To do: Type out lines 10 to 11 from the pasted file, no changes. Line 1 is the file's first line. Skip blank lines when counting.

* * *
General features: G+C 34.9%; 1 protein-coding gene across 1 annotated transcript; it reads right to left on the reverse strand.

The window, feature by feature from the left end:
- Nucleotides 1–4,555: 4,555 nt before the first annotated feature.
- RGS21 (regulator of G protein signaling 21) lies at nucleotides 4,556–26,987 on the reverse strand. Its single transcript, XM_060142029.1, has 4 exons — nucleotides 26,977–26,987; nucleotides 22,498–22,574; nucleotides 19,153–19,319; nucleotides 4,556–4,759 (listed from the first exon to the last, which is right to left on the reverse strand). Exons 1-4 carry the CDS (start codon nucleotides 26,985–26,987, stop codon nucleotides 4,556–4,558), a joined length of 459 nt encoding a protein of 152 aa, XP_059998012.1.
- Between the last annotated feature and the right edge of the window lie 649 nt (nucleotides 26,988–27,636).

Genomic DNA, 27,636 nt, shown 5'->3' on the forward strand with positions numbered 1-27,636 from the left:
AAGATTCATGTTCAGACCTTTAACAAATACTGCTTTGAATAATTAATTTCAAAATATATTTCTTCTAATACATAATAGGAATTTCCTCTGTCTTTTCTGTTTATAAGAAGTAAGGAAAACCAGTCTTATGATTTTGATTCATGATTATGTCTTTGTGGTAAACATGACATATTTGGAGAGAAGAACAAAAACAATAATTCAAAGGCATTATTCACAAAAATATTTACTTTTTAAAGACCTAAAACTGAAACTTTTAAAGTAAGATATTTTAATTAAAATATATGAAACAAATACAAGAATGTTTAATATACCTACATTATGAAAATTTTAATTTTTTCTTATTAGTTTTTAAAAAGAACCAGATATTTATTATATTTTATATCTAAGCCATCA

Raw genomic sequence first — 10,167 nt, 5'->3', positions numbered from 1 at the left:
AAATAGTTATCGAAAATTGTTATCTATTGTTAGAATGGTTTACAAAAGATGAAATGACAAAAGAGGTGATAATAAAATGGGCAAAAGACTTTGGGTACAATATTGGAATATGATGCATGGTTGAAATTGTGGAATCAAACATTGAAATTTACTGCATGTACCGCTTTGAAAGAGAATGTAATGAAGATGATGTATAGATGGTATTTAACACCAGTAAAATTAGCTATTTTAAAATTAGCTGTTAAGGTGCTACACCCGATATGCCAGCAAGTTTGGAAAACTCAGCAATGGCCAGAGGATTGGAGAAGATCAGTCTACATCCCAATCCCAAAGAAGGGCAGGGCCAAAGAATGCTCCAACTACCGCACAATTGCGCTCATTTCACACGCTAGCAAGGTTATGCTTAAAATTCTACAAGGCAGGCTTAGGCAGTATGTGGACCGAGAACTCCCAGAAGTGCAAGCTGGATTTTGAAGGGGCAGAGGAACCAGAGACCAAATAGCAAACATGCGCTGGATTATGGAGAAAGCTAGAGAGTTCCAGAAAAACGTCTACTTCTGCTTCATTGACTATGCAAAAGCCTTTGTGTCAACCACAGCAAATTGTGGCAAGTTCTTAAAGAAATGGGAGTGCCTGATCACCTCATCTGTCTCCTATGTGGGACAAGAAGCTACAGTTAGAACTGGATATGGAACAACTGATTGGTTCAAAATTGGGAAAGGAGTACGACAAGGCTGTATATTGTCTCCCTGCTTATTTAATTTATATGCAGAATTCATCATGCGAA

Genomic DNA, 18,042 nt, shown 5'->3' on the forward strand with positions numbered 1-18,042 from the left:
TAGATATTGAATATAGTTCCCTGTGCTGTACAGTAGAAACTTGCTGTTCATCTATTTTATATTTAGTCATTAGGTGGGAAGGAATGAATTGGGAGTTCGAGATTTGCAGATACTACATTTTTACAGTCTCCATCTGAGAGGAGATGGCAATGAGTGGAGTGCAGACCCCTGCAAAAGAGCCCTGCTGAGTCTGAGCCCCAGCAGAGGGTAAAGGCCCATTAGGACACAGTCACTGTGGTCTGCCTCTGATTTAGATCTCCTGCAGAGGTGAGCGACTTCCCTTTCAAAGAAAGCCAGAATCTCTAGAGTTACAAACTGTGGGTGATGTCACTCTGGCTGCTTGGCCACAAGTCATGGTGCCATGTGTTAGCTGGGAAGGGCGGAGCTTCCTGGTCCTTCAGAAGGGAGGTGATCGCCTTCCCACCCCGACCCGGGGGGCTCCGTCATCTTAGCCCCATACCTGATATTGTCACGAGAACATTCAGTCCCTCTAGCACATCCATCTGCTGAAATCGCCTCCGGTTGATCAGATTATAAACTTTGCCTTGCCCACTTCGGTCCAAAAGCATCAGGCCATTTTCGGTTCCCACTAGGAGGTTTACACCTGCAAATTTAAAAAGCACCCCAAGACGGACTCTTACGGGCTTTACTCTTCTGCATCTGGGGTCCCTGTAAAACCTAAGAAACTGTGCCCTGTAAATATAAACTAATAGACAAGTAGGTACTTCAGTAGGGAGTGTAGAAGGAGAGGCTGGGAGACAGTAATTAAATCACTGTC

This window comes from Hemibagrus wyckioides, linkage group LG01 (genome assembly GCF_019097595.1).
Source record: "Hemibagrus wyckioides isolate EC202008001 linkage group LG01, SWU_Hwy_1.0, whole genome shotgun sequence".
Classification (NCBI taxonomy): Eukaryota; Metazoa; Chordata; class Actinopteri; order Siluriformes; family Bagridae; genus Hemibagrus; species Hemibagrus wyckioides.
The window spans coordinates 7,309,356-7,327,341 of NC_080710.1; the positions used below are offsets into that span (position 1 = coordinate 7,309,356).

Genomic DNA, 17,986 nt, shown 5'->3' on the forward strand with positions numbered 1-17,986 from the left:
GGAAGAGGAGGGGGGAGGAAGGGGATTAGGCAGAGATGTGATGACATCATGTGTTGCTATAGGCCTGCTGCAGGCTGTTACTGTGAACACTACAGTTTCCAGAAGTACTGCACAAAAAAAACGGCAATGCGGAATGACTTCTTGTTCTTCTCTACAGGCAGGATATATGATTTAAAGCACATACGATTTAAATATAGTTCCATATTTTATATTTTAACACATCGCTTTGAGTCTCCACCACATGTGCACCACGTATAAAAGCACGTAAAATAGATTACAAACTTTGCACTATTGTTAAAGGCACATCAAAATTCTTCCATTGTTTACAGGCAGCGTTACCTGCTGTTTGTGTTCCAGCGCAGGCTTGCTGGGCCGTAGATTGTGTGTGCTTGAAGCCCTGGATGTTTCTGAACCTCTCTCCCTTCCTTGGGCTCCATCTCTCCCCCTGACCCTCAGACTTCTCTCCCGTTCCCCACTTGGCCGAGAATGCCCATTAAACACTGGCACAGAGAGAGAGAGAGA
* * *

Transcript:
Genomic DNA, 18,042 nt, shown 5'->3' on the forward strand with positions numbered 1-18,042 from the left:
TAGATATTGAATATAGTTCCCTGTGCTGTACAGTAGAAACTTGCTGTTCATCTATTTTATATTTAGTCATTAGGTGGGAAGGAATGAATTGGGAGTTCGAGATTTGCAGATACTACATTTTTACAGTCTCCATCTGAGAGGAGATGGCAATGAGTGGAGTGCAGACCCCTGCAAAAGAGCCCTGCTGAGTCTGAGCCCCAGCAGAGGGTAAAGGCCCATTAGGACACAGTCACTGTGGTCTGCCTCTGATTTAGATCTCCTGCAGAGGTGAGCGACTTCCCTTTCAAAGAAAGCCAGAATCTCTAGAGTTACAAACTGTGGGTGATGTCACTCTGGCTGCTTGGCCACAAGTCATGGTGCCATGTGTTAGCTGGGAAGGGCGGAGCTTCCTGGTCCTTCAGAAGGGAGGTGATCGCCTTCCCACCCCGACCCGGGGGGCTCCGTCATCTTAGCCCCATACCTGATATTGTCACGAGAACATTCAGTCCCTCTAGCACATCCATCTGCTGAAATCGCCTCCGGTTGATCAGATTATAAACTTTGCCTTGCCCACTTCGGTCCAAAAGCATCAGGCCATTTTCGGTTCCCACTAGGAGGTTTACACCTGCAAATTTAAAAAGCACCCCAAGACGGACTCTTACGGGCTTTACTCTTCTGCATCTGGGGTCCCTGTAAAACCTAAGAAACTGTGCCCTGTAAATATAAACTAATAGACAAGTAGGTACTTCAGTAGGGAGTGTAGAAGGAGAGGCTGGGAGACAGTAATTAAATCACTGTC